Free Windows password-cracking tools are usually Linux boot disks that have NT file system (NTFS)
drivers and software that will read the registry and rewrite the password hashes for any account including the Administrators. This process requires physical access to the console and an available floppy drive but it works like a charm! I've done it myself several times with no glitch or problem whatsoever.

Beware!!! Resetting a user's or administrator's password on some systems (like Windows XP) might cause data loss, especially EFS-encrypted files and saved passwords from within Internet Explorer. To protect yourself against EFS-encrypted files loss you should always export your Private and Public key, along with the keys for the Recovery Agent user. Please read more about EFS on my What's EFS? page. Out of the following list, the only tool that will no cause any harm to EFS-encrypted files on your hard disk is the Windows Password recovery system.

Here are 5 of these free tools:

Windows Password recovery -
Can retrieve forgotten admin and users' passwords in minutes. Safest possible option, does not write anything to hard drive.

Petter Nordahl-Hagen's Offline NT Password & Registry Editor -
A great boot CD/Floppy that can reset the local administrator's password.

Openwall's John the Ripper -
Good boot floppy with cracking capabilities.

Emergency Boot CD -

Bootable CD, intended for system recovery in the case of software or hardware faults.

Austrumi -
Bootable CD for recovering passwords and other cool tools.


Experts Exchange Solution brought to you by

Your issues matter to us.

Facing a tech roadblock? Get the help and guidance you need from experienced professionals who care. Ask your question anytime, anywhere, with no hassle.

Start your 7-day free trial
All the above solution are taken from 
kbarbozaAuthor Commented:

Thanks.  I actually ran across this solution too and have been working on it that past 30 minutes +.   Problem is I am trying to create a CD image.   Even downloaded CDBurnerXP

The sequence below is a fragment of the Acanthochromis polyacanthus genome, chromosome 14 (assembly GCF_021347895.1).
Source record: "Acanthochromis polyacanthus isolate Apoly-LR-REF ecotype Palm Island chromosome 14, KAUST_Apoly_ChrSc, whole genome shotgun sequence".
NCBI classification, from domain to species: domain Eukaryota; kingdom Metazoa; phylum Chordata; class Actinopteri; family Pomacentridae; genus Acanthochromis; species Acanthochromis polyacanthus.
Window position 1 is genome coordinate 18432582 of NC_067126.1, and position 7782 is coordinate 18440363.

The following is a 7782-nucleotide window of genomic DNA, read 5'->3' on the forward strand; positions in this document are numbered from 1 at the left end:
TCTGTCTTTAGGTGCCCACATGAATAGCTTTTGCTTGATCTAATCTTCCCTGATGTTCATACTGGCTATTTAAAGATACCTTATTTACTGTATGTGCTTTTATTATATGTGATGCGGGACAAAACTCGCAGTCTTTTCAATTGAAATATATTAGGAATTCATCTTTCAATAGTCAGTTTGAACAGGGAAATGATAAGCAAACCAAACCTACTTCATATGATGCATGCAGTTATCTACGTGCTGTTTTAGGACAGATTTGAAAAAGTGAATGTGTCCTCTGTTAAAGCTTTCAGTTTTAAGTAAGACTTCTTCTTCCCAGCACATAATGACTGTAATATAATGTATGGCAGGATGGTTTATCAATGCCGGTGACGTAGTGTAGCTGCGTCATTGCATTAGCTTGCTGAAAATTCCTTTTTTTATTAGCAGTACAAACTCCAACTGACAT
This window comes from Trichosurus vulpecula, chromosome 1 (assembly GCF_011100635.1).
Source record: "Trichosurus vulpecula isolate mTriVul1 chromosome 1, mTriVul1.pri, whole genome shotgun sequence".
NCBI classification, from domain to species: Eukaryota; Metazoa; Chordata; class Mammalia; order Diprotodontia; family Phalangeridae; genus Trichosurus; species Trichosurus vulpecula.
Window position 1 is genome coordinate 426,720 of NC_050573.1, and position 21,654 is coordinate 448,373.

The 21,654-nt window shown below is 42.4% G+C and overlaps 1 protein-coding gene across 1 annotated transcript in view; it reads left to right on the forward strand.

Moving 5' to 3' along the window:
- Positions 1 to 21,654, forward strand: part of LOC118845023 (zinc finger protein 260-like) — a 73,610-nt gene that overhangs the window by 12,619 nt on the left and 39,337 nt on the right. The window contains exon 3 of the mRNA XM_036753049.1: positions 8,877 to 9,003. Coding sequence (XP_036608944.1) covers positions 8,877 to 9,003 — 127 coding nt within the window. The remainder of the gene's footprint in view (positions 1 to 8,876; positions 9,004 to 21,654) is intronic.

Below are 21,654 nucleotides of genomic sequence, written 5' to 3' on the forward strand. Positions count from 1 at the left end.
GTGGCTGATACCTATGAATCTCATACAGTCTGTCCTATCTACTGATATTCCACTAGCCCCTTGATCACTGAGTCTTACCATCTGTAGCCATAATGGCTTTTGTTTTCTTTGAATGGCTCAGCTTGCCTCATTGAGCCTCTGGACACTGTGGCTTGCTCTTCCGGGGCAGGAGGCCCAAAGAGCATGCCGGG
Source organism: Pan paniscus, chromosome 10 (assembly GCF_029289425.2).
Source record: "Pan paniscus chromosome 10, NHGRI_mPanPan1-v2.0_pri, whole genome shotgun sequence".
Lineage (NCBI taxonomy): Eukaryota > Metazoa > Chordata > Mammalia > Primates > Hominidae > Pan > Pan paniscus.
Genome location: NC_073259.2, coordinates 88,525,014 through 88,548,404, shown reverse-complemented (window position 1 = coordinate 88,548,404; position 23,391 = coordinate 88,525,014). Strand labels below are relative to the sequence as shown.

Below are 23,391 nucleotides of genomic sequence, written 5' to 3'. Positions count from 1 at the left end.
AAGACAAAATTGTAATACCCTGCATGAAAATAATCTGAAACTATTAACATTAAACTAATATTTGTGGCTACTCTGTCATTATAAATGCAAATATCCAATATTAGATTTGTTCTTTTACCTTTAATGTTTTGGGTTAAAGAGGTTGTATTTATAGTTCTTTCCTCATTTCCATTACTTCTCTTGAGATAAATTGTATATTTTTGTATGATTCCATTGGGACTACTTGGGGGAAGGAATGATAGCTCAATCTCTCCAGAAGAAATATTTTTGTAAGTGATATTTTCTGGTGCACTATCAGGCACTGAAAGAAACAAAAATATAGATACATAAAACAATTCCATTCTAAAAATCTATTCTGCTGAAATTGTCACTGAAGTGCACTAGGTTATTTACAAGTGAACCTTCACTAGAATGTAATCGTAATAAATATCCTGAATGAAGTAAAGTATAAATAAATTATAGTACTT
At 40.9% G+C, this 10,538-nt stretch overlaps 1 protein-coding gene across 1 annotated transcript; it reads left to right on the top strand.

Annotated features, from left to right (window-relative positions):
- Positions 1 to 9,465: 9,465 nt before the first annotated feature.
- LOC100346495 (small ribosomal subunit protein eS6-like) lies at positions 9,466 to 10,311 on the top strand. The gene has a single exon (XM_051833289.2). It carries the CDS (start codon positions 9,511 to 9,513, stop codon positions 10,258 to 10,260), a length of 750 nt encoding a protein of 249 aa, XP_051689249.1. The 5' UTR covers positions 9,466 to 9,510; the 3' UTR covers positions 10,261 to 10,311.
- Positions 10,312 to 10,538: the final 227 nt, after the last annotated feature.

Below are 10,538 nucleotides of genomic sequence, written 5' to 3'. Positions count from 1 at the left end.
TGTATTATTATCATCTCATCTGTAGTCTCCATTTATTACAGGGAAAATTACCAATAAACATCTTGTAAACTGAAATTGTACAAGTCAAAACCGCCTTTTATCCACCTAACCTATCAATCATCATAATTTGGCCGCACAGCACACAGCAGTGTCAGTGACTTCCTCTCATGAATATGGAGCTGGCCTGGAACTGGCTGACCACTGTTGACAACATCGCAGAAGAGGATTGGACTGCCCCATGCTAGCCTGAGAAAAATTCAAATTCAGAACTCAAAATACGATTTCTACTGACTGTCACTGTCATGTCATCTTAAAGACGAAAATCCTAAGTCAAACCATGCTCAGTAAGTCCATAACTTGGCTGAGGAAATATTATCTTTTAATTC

"Check your CD burner software for how to burn an ISO image file, It is often done by selecting "file" then "open", then selecting the ISO file downloaded. The   free tool CDBurnerXP can burn ISO files."

Not sure I am burning this ISO file correctly, but I've burned 2 CDs already and when I put them in the machine I need help with, the CD continues in a loop.  Any more guidance, suggestions?  Have you used this tool before.  I would like to use it just to display the admin password and not mess with any other settings.  
kbarbozaAuthor Commented:

got the ISO burned correctly....i'll let you know my progress...  thanks
kbarbozaAuthor Commented:
Imacgouf,  worked fine after I got all the steps.  Retrieved admin password and was able to login in safe mode and change the boot.ini back to normal.  Thanks much for your help.
Hi Kbarboza,

That's great. You are most welcome. :)
It's more than this solution.Get answers and train to solve all your tech problems - anytime, anywhere.Try it for free Edge Out The Competitionfor your dream job with proven skills and certifications.Get started today Stand Outas the employee with proven skills.Start learning today for free Move Your Career Forwardwith certification training in the latest technologies.Start your trial today
Windows XP

From novice to tech pro — start learning today.